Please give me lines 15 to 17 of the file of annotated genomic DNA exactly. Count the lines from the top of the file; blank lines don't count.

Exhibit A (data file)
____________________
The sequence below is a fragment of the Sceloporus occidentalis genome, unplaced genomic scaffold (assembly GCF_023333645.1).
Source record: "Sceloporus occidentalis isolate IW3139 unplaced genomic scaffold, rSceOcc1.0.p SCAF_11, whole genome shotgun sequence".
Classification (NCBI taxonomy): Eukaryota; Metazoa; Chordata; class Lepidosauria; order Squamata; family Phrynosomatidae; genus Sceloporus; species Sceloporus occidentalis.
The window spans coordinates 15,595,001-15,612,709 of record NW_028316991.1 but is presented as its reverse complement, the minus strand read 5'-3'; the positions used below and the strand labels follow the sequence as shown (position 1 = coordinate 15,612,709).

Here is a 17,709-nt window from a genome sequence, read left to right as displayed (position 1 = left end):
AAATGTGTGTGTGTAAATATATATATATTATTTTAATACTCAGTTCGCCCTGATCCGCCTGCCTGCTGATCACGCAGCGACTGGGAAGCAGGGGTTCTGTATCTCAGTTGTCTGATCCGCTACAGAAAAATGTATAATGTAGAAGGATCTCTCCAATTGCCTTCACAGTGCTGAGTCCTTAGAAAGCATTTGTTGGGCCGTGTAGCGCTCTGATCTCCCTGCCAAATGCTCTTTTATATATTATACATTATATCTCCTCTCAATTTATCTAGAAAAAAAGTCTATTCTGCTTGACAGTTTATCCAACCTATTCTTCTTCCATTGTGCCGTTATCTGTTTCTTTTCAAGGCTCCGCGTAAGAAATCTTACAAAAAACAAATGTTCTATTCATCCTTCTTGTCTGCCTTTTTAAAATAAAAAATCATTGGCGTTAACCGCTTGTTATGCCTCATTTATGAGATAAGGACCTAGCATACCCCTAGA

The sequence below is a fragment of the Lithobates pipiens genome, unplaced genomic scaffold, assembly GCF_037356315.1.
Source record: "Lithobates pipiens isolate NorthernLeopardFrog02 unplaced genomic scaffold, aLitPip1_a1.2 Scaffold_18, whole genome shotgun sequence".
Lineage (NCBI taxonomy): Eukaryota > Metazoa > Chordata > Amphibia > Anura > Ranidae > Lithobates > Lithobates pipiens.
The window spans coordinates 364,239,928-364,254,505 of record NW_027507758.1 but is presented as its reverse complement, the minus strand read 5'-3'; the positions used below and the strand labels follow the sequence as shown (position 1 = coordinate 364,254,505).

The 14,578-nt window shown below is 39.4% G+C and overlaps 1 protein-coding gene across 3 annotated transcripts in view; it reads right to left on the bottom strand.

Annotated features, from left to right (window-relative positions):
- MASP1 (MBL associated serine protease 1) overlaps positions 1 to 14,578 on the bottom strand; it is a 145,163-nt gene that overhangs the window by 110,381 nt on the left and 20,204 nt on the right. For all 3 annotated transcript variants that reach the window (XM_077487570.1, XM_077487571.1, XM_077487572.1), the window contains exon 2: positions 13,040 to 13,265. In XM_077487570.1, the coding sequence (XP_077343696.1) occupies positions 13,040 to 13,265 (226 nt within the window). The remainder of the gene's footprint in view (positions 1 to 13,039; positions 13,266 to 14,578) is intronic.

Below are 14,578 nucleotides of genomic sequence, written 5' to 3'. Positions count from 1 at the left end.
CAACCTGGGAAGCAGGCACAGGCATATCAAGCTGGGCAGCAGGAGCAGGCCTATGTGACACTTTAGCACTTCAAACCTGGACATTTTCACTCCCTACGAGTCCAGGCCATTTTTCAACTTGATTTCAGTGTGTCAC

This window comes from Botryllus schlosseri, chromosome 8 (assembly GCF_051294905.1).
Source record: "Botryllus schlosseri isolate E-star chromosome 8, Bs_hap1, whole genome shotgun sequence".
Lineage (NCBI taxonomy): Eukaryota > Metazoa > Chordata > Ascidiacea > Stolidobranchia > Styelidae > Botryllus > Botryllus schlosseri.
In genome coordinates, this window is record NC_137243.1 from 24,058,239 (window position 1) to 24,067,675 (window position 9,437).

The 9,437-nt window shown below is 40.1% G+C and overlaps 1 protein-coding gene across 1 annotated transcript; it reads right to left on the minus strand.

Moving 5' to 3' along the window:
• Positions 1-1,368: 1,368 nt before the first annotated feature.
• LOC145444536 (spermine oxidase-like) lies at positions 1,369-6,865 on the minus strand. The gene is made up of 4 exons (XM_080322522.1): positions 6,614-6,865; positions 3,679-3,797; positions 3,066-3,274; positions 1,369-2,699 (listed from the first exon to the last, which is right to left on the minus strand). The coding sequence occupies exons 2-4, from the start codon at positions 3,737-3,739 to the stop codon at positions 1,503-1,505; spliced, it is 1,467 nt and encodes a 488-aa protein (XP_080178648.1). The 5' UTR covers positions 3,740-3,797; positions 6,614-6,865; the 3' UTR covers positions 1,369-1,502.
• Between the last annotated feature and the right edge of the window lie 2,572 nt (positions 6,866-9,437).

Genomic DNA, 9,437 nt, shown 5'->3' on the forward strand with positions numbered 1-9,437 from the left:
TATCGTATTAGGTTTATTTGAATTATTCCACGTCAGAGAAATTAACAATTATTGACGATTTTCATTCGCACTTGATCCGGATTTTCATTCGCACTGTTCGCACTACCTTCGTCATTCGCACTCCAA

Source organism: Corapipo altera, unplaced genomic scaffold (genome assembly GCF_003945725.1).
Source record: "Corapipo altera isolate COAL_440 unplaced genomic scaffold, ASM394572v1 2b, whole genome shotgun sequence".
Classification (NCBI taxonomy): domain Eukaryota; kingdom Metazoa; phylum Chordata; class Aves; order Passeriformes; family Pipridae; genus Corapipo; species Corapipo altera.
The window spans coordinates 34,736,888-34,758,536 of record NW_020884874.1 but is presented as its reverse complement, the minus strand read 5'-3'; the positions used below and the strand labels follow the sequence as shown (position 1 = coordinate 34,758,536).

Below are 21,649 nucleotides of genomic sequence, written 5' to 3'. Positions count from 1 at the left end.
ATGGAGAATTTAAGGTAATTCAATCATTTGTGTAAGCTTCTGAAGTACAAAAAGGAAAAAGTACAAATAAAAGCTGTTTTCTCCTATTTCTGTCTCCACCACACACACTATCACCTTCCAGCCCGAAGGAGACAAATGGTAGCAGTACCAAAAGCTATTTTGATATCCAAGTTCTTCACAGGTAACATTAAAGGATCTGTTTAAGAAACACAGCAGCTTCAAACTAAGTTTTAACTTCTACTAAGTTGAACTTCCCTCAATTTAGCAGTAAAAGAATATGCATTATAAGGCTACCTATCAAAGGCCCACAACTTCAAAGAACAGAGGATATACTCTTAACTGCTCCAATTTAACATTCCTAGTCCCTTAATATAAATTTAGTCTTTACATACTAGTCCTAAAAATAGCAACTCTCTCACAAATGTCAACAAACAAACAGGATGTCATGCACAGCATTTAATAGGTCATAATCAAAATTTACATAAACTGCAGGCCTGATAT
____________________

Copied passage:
CAACCTGGGAAGCAGGCACAGGCATATCAAGCTGGGCAGCAGGAGCAGGCCTATGTGACACTTTAGCACTTCAAACCTGGACATTTTCACTCCCTACGAGTCCAGGCCATTTTTCAACTTGATTTCAGTGTGTCAC

This window comes from Botryllus schlosseri, chromosome 8 (assembly GCF_051294905.1).
Source record: "Botryllus schlosseri isolate E-star chromosome 8, Bs_hap1, whole genome shotgun sequence".